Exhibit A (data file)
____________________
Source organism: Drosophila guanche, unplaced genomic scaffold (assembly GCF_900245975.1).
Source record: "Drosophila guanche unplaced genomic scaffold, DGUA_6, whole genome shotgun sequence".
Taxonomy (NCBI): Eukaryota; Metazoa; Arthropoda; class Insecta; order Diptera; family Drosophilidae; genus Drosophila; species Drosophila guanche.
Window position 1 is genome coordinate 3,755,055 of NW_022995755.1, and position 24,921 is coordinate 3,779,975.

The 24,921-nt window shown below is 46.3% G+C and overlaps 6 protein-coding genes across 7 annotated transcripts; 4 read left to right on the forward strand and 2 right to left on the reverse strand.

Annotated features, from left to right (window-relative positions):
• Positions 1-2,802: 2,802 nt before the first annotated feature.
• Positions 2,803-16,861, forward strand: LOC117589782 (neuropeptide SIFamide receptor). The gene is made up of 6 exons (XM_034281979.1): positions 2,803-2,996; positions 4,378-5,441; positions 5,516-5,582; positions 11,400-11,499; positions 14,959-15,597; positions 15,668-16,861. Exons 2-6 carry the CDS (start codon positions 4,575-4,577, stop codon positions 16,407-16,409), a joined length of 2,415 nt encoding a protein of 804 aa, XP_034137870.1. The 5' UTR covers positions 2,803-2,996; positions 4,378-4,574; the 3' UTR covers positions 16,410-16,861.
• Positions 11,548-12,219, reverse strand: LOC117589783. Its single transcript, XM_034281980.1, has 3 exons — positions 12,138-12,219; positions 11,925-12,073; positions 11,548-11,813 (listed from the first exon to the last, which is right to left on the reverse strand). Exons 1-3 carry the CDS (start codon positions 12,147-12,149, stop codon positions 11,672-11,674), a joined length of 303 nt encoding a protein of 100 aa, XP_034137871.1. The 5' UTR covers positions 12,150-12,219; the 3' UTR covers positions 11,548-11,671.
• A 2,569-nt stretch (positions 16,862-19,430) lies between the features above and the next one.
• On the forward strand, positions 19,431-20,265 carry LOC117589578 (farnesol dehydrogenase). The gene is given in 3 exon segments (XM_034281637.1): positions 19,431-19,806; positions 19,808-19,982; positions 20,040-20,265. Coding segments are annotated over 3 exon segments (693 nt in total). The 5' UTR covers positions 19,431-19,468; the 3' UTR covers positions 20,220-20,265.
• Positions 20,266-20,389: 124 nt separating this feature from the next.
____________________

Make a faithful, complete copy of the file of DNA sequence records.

Source organism: Drosophila guanche, unplaced genomic scaffold (assembly GCF_900245975.1).
Source record: "Drosophila guanche unplaced genomic scaffold, DGUA_6, whole genome shotgun sequence".
Taxonomy (NCBI): Eukaryota; Metazoa; Arthropoda; class Insecta; order Diptera; family Drosophilidae; genus Drosophila; species Drosophila guanche.
Window position 1 is genome coordinate 3,755,055 of NW_022995755.1, and position 24,921 is coordinate 3,779,975.

The 24,921-nt window shown below is 46.3% G+C and overlaps 6 protein-coding genes across 7 annotated transcripts; 4 read left to right on the forward strand and 2 right to left on the reverse strand.

Annotated features, from left to right (window-relative positions):
• Positions 1-2,802: 2,802 nt before the first annotated feature.
• Positions 2,803-16,861, forward strand: LOC117589782 (neuropeptide SIFamide receptor). The gene is made up of 6 exons (XM_034281979.1): positions 2,803-2,996; positions 4,378-5,441; positions 5,516-5,582; positions 11,400-11,499; positions 14,959-15,597; positions 15,668-16,861. Exons 2-6 carry the CDS (start codon positions 4,575-4,577, stop codon positions 16,407-16,409), a joined length of 2,415 nt encoding a protein of 804 aa, XP_034137870.1. The 5' UTR covers positions 2,803-2,996; positions 4,378-4,574; the 3' UTR covers positions 16,410-16,861.
• Positions 11,548-12,219, reverse strand: LOC117589783. Its single transcript, XM_034281980.1, has 3 exons — positions 12,138-12,219; positions 11,925-12,073; positions 11,548-11,813 (listed from the first exon to the last, which is right to left on the reverse strand). Exons 1-3 carry the CDS (start codon positions 12,147-12,149, stop codon positions 11,672-11,674), a joined length of 303 nt encoding a protein of 100 aa, XP_034137871.1. The 5' UTR covers positions 12,150-12,219; the 3' UTR covers positions 11,548-11,671.
• A 2,569-nt stretch (positions 16,862-19,430) lies between the features above and the next one.
• On the forward strand, positions 19,431-20,265 carry LOC117589578 (farnesol dehydrogenase). The gene is given in 3 exon segments (XM_034281637.1): positions 19,431-19,806; positions 19,808-19,982; positions 20,040-20,265. Coding segments are annotated over 3 exon segments (693 nt in total). The 5' UTR covers positions 19,431-19,468; the 3' UTR covers positions 20,220-20,265.
• Positions 20,266-20,389: 124 nt separating this feature from the next.